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What does it take to be an

All-Star?: Part 2 – Coaches

By STEVEN G. WATSON

Sports Editor

Probably the hardest job to have in all this All-Star and Tournament Team choosing business is the head-coaching job itself.

They are responsible for naming the players on the roster and placing the votes that will make or break a child’s hopes and dreams. Over the next four or five days the different leagues will have their coaches’ meetings to pick the teams and all the pressure will be on their heads.

All of the coaches have different ideas on who deserves to make the team and most of the time they will have a top five or six that they all agree on. It’s those final seven or eight roster spots that bring the most problem.

That kind of thing might weigh heavier on a coaches mind than you might think.

"I absolutely hate it," Dixie Youth Cardinals head coach Cot Wallace said. "I love the regular season and we work as a team never mentioning the tournament. The main thing is to teach the kids something and have fun trying to win games during the regular season.

"What is real hard is when you’ve got 10 that make it and you have to try and find those other three," he continued. "That’s when it gets hard because there are a lot of deserving kids that could fill those spots."

"There’s going to be 13 kids on the team, a number of kids on the bubble that aren’t going to make it and one or two that might not should have made it," Dixie Minor Angels head coach Phillip East said. "It’s just part of it.

"You’ve only got 13 kids and that’s all you can take," East added. "We’ve got to pick a team that’s going to represent Troy and we’ve got to live and die with who we pick, especially the head coach."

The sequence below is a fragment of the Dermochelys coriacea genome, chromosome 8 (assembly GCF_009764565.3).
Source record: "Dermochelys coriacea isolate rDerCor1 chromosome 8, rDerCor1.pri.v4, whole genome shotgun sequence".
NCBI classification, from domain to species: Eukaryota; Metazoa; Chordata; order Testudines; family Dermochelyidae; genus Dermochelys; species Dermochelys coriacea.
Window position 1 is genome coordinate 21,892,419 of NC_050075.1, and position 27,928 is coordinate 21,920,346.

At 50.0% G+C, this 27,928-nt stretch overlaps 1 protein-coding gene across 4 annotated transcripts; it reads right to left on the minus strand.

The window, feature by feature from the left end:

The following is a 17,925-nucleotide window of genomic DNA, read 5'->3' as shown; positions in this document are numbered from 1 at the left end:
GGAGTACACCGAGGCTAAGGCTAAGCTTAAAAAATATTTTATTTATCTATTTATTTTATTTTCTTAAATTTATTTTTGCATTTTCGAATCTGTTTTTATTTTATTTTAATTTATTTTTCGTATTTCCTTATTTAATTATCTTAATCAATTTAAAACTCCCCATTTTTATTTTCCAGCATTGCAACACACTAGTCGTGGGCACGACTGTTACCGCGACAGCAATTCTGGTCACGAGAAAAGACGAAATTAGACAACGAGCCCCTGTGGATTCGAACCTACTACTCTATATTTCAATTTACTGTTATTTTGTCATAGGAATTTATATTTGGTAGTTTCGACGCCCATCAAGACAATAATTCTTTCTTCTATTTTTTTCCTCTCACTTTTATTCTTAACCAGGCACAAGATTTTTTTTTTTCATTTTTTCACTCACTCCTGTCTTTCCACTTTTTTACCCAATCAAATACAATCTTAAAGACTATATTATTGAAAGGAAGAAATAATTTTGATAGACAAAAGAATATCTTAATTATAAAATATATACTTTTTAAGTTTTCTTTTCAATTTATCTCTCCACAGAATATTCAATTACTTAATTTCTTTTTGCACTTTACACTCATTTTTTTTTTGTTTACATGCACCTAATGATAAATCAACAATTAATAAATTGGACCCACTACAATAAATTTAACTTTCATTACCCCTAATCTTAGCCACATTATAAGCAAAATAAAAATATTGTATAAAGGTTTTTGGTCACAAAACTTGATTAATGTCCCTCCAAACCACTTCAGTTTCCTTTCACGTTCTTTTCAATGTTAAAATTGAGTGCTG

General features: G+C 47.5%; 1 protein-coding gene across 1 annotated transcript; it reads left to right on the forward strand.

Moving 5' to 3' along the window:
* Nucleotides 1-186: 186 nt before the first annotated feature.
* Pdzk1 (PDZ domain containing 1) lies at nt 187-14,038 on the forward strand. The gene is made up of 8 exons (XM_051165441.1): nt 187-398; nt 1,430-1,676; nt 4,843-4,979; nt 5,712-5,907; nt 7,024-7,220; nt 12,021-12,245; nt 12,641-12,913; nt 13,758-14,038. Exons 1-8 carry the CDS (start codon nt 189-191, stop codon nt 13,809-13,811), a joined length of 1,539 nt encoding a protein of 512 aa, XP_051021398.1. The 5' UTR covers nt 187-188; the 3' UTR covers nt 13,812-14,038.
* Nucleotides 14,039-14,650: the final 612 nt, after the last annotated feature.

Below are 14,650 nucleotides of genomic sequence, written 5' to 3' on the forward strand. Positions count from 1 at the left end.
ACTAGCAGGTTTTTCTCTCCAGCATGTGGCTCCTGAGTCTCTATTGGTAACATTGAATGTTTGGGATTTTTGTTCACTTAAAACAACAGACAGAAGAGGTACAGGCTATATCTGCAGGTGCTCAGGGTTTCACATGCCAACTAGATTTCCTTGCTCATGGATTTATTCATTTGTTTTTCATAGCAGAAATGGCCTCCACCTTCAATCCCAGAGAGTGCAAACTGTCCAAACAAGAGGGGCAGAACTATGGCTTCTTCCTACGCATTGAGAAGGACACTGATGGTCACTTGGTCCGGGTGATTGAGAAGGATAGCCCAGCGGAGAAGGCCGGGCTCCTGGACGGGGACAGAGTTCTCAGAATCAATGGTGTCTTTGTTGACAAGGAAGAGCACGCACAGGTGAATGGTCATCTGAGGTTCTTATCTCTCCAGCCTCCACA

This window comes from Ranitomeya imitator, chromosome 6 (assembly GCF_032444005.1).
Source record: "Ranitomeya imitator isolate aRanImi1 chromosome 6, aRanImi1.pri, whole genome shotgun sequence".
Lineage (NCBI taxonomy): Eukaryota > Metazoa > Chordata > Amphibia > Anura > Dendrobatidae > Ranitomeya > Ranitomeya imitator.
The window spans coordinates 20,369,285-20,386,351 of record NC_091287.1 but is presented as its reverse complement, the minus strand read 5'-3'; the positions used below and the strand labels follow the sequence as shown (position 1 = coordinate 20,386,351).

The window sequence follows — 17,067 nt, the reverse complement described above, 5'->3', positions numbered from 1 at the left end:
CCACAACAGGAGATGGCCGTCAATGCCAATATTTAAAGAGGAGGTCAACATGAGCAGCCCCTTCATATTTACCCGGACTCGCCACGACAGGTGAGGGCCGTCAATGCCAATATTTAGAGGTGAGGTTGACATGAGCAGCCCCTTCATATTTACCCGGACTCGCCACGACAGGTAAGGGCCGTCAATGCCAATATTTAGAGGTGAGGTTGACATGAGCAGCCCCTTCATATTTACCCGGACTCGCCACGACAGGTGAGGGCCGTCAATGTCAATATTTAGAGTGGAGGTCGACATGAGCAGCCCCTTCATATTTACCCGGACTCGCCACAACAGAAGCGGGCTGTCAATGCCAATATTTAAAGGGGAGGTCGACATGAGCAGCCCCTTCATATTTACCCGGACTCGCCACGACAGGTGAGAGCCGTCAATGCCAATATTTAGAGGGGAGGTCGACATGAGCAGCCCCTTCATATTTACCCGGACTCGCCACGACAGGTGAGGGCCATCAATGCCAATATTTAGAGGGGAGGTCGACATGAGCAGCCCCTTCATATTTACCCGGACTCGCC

The fact of the matter is that there are just not enough spots for everyone. Everyone agrees, however, taking the "chance" to compete on a tournament team is not an option. The pluses for those who actually make it are too great.

"It’s a great thing for the ones that make it," Dixie Angels Bay Bears head coach Dan Boswell said. "They get three weeks of intense practice just on the fundamentals. They have a chance to compete with other girls from other communities and advance to the state level competition. It’s good for them all around, but it can also be bad for those who don’t make it.

"You can only pick 12 in our league so you’re going to always have some disappointment and they don’t understand why they didn’t make it," he continued. "It’s a learning experience for them. When I was an 11-year-old boy I didn’t make the All-Star team and I remember crying, but it made me work harder to make it the next year. You’ve just got to turn the negative into a positive and the parents can do that."

While all the coaches agree that no matter what names they put on the list there will be those who feel slighted, they all agree that the system that Troy uses is the best they have heard of yet.

It’s a system in which no one player is assured a spot on the roster and the group that is probably most qualified to make the decision – the coaches – does just that. These are the men who see first hand what the players can do and while they see their own teams the most all year they must take into consideration that this day is coming.

"There is no perfect system that’s for sure, but the only people who really know how players play and how they perform day to day are the coaches themselves," East said. "What I see in those games builds my memory of him when it comes time to vote. Of course I talk to other coaches and I hear other coaches talking about who’s been playing good and who hasn’t."

"It’s the fairest one that I know of because no one coach can keep a player off the team and no one coach can put a player on the team," Wallace said of the system. "I think it’s the coaches responsibility to go and watch the other teams in the league. They say I’m out there scouting when I do it, but when I took the head coaching job I took the responsibility to pick the best 13 players in the league. To do that coaches need to watch as many other games as they can as often as they can. Most of them do."

So now is the time. All the consideration and "Scouting" has been done. A decision has to be made and for better or worse it will be.

This is Part 2 of a three-part series on the All-Star Tournament-Team selection. Friday’s paper will conclude the series.